As the prime minister laid out his roadmap for loosening lockdown restrictions, golf's governing bodies have reacted to the news. Steve Carroll reports
The date for golf courses reopening in England will be March 29, a key Government minister has revealed.
As prime minister Boris Johnson unveiled his roadmap out of coronavirus lockdown to the House of Commons, Nadhim Zahawi, the vaccines minister, had earlier confirmed golf’s return on BBC Breakfast.
Establishing that schools would reopen on March 8, he added: “On March 29, we will see outdoor sports, and of course, the ability for two families or the rule of six to meet outdoors.”
Asked to be clear on what that meant in terms of socialising, and being able to see family and friends, Zahawi continued: “So on March 8 it’s two people being able to meet outdoors for a coffee or socially. On March 29, it’ll be two families or the rule of six meeting outdoors and outdoor sports: tennis, golf and other outdoor sports, including team sports, will return.”
Golf clubs in England have been closed since the third Covid lockdown came into force on January 5. They’ve remained shut despite entreaties from England Golf and the All-Party Parliamentary Group for Golf, who earlier this month issued a report – backed by scientific advice – claiming golf could safely be played during lockdown.
Addressing Parliament, where he laid out a four step plan for reopening, Johnson said: “As part of step one, we will go further and make limited changes on March 29 when schools go on Easter holidays. It will become possible to meet in limited numbers outdoors, where the risk is lower.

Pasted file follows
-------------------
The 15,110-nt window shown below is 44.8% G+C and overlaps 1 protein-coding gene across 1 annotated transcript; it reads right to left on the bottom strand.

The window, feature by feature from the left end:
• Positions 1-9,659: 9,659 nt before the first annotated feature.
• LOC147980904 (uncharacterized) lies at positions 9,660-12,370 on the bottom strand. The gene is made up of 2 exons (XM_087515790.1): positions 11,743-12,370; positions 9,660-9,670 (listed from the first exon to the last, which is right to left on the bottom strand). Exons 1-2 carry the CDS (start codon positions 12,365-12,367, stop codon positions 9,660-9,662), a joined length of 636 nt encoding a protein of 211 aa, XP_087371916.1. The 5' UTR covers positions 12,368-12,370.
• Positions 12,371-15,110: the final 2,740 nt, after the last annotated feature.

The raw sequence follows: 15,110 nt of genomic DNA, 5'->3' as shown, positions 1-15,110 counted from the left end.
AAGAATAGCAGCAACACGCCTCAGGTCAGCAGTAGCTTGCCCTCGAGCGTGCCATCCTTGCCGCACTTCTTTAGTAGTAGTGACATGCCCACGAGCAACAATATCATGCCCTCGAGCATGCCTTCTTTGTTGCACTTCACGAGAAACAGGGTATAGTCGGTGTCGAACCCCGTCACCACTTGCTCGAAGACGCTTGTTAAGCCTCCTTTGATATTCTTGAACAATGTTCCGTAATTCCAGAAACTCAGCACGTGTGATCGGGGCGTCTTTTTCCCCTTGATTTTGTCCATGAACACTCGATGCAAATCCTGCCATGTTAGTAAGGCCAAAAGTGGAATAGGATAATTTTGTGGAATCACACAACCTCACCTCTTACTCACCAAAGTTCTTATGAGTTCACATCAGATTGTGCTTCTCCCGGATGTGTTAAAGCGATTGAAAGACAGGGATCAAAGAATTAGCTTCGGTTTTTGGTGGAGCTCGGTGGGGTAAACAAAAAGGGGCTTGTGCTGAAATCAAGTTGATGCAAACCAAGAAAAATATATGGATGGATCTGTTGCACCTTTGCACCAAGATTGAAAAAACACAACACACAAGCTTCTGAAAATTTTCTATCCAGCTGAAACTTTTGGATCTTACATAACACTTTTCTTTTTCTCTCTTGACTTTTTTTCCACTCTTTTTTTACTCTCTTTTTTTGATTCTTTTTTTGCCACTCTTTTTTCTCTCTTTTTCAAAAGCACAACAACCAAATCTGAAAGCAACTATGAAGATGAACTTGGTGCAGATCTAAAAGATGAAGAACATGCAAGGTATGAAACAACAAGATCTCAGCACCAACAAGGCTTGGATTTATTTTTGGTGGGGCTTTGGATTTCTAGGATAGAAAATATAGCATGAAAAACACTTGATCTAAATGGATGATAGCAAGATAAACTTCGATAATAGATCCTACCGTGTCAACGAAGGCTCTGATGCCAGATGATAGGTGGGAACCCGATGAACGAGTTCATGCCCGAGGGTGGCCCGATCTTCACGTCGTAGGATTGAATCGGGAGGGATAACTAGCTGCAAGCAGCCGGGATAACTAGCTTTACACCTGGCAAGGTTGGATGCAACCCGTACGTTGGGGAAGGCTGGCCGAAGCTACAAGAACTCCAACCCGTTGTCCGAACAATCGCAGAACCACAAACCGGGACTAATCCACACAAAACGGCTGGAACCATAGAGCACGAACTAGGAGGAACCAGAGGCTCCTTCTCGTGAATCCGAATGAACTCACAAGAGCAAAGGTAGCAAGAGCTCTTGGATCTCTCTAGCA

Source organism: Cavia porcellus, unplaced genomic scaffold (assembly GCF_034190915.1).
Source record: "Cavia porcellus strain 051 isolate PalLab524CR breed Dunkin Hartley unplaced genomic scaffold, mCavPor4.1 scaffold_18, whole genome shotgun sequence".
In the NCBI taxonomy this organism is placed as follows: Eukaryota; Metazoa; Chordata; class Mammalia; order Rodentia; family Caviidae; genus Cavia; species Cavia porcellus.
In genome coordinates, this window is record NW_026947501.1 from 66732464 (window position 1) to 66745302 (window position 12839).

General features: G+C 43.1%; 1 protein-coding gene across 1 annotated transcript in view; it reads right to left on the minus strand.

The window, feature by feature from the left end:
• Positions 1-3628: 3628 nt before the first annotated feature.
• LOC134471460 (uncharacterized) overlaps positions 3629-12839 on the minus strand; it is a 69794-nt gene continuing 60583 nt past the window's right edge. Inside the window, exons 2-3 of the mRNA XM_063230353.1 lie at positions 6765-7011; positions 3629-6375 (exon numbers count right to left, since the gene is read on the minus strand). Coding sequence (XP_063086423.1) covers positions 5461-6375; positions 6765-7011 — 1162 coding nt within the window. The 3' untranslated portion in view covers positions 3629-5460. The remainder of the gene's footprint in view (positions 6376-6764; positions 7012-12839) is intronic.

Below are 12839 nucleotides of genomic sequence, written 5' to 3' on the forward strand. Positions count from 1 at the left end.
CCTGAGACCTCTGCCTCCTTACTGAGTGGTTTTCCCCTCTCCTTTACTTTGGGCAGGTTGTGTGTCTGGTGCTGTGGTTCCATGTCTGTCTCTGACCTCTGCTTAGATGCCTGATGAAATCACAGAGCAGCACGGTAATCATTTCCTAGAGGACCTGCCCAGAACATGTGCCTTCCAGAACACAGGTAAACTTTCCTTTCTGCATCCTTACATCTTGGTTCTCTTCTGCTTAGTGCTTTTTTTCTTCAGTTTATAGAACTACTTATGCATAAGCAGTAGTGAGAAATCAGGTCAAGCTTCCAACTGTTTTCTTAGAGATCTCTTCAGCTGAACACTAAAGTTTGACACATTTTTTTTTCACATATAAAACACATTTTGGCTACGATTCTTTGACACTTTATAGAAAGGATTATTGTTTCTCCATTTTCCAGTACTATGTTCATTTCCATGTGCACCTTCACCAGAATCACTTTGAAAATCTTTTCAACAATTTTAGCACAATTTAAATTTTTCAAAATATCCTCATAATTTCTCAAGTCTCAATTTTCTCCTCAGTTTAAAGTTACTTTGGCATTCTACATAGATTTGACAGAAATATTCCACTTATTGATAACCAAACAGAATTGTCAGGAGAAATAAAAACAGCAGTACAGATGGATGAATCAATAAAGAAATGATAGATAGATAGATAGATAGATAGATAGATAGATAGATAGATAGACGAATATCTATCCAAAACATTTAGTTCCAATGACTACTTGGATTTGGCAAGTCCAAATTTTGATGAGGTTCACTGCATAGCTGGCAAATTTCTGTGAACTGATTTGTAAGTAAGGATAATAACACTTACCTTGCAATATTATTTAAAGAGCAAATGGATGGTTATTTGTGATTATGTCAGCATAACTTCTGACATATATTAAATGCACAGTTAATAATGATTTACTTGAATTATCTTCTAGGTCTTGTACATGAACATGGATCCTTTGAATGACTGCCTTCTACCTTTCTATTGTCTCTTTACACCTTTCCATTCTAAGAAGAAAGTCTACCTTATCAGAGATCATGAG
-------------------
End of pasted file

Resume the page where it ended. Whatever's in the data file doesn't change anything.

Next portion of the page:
“So the rule of six will return outdoors, including in private gardens, and outdoor meetings of two households will also be permitted on the same basis, so that families in different circumstances can meet.
“Outdoor sports facilities such as tennis and basketball courts, and open air swimming pools, will be able to reopen and formally organised outdoor sports will resume, subject to guidance.
“From this point on March 29, people will no longer be legally required to stay at home, but many lockdown restrictions will remain. People should continue to work from home where they can and minimise all travel, wherever possible.”
Johnson added non-essential retail, which would be expected to include pro shops, could reopen from April 12 if conditions are met, while up to six people could meet outdoors in pubs from that date as part of the second step.
The PM told the Commons the third step, which would come into force no earlier than May 17, would remove the rule of six requirement outdoors, while allowing two households to mix indoors in pub and restaurants.
Johnson outlined the potential for all legal limits on social contact to be removed from no earlier than June 21.
A published document on the Government’s website, Covid-19 Response – Spring 21, gave more details on the roadmap steps and said of the March 29 date: “The Government will allow outdoor sports facilities to reopen, broadening the options for outdoor exercise and recreation.
“These facilities, such as tennis and basketball courts, and swimming pools, can be used by people in line with the wider social contact limits.”